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Anxiety and depression can be debilitating. Both cause distress, impair your daily functioning, make it difficult for you to work towards your goals, and interfere with your sleep and appetite. Furthermore, both prevent you from doing the activities you used to enjoy. Depression can make people too tired, sad, and hopeless to initiate previously rewarding activities, while anxiety renders individuals too fearful. Unfortunately, with so much overlap between the two ailments, is it all too common for people to suffer from both simultaneously.
Luckily, there is an upside to this fact: Due to the similarities between depression and anxiety, it is also possible to treat them concurrently. Often, clients of mine express the belief that they need to become happier or calmer before they are once again able to delight in former pastimes or new passions. Happily, research indicates that it can be done the other way around. Studies show that people are primarily successful in alleviating anxiety and depression by merely engaging in rewarding activities – be they past hobbies or new pastimes. Psychologists call this straightforward technique behavioral activation. One study of individuals hospitalized with depression and anxiety disorders showed that participants who utilized this simple strategy reduced their depression scores by over 45 percent in just two weeks while the members of the control group saw only a 19 percent improvement (Hopko et al., 2003). Another study concluded that behavioral activation was as effective as antidepressant medication and more efficient than cognitive therapy in treating severe depression (Dimidjian, 2006).
Due to its simplicity and effectiveness, there are many different variations of the behavioral activation technique. One method to write down a list of enjoyable activities in order from easiest to most difficult to initiate and then to progress through the hierarchy in this order. For example:
- Play with the dog
- Make the bed
- Talk to a family member on the phone
- Take a shower
- Call a close friend
- Go for a walk
- Wave to a neighbor
- Cook a meal
- Read a book
- Exercise at the gym or yoga studio
- Go to lunch with a friend
- Meditate or pray
- Write in a journal
- Go to dinner with a group of people
- Participate in a Spanish conversation group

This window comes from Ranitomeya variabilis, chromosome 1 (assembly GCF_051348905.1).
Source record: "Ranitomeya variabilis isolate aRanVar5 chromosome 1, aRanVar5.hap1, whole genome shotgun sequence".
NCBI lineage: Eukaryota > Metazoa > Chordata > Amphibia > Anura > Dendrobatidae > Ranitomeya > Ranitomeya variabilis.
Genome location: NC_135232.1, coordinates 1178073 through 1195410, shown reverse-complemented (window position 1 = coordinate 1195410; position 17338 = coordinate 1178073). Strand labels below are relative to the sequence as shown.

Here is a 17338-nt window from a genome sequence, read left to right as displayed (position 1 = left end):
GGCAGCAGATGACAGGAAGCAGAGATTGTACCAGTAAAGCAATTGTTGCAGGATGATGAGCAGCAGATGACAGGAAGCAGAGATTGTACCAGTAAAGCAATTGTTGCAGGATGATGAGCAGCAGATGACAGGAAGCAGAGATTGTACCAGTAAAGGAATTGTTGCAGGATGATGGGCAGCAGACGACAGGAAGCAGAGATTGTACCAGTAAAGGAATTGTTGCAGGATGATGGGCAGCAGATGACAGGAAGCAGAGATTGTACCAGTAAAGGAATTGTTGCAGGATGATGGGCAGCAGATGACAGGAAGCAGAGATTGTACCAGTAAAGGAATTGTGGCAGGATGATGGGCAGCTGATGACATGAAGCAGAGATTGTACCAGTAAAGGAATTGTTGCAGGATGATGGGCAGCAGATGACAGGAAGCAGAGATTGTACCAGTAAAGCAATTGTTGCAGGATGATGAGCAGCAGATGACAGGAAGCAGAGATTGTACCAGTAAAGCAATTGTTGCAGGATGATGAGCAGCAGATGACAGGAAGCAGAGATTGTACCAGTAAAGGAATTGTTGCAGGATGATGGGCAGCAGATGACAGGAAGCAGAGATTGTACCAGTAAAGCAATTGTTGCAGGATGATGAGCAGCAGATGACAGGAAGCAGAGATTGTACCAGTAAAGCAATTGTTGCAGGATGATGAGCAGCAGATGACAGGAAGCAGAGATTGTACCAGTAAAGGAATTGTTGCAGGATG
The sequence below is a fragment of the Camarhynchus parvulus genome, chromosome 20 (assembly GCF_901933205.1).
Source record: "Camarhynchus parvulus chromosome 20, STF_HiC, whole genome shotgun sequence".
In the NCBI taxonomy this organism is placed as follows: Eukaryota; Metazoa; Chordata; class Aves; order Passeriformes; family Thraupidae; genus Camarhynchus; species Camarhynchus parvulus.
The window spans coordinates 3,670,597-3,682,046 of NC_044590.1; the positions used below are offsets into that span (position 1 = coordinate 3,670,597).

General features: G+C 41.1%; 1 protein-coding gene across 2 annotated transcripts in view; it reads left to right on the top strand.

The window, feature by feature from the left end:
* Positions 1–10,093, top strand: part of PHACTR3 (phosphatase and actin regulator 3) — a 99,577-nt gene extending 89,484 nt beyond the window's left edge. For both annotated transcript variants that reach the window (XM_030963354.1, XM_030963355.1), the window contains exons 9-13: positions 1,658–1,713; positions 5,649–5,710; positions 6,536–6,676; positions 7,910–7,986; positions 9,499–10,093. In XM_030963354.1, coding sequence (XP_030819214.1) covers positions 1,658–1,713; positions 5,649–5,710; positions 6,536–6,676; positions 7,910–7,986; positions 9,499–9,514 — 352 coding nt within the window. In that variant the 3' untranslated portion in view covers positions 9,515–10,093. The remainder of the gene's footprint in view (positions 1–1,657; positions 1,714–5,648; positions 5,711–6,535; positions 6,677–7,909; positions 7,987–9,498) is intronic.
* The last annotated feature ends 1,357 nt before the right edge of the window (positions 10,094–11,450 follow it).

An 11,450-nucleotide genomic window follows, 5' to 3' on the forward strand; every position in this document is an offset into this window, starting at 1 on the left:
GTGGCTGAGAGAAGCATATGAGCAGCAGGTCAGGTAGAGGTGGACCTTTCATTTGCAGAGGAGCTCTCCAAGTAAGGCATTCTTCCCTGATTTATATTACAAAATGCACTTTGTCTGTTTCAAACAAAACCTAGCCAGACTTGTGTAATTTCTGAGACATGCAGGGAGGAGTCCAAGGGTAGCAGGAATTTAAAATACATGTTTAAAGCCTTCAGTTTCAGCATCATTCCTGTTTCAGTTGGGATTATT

- Paint a picture
- Join a volunteer group
- Go hiking and camping
- Attend the office holiday party
- Go on a date
- Take a salsa dancing class
- Take a trip out of the country
This particular style of behavioral activation is my favorite because accomplishing the least intimidating tasks on the list provides a sense of self-efficacy that makes it a whole lot easier to attempt the more daunting activities. I also like it because it very closely resembles an extremely effective treatment technique for overcoming social anxiety – systematic desensitization via progressing through a hierarchy of social activities beginning with the easiest, like grabbing lunch with a close and trusted friend, and ending with the most anxiety-provoking, such as speaking in front of a large group of people.
Although part of the beauty of behavioral activation is its simplicity, it is still a journey that can be daunting and confusing at times. To optimize your experience with this technique – and your success – partner with a counselor. Before you know it, you might be smiling ear-to-ear as you rediscover a former hobby or delight in a new passion – all while bidding farewell to the dark cloud of depression and anxiety. If you are in Austin and find yourself in need of anxiety counseling or depression counseling, you can contact use to make a counseling appointment so we can help you to break free.
If you liked this blog post, also read “Minimize Anxiety & Depression By Living In The Now” or “A Holistic View On Health.”
For a more detailed look at behavioral activation, check out this manual:
Hopko, D.R.; Lejuez, C.W.; Lepage, J.P.; Hopko, S.D. & McNeil, D.W. (2004). “A Brief Behavioral Activation Treatment for Depression.” Behavior Modification 27 (4): 458–469.doi:10.1177/0145445503255489
Dimidjian, S., Hollon, S. D., Dobson, K. S., Schmaling, K. B., Kohlenberg, R. J., Addis, M. E., & Jacobson, N. S. (2006). Randomized trial of behavioral activation, cognitive therapy, and antidepressant medication in the acute treatment of adults with major depression. Journal of consulting and clinical psychology, 74(4), 658.
Hopko, D. R., Lejuez, C. W., Lepage, J. P., Hopko, S. D., & McNeil, D. W. (2003). A Brief Behavioral Activation Treatment for Depression A Randomized Pilot Trial within an Inpatient Psychiatric Hospital. Behavior modification, 27(4), 458-469.
Hopko, D. R., Lejuez, C. W., & Robertson, S. M. (2006). Behavioral activation for anxiety disorders. Behavior Analyst Today, 7(2), 212-233.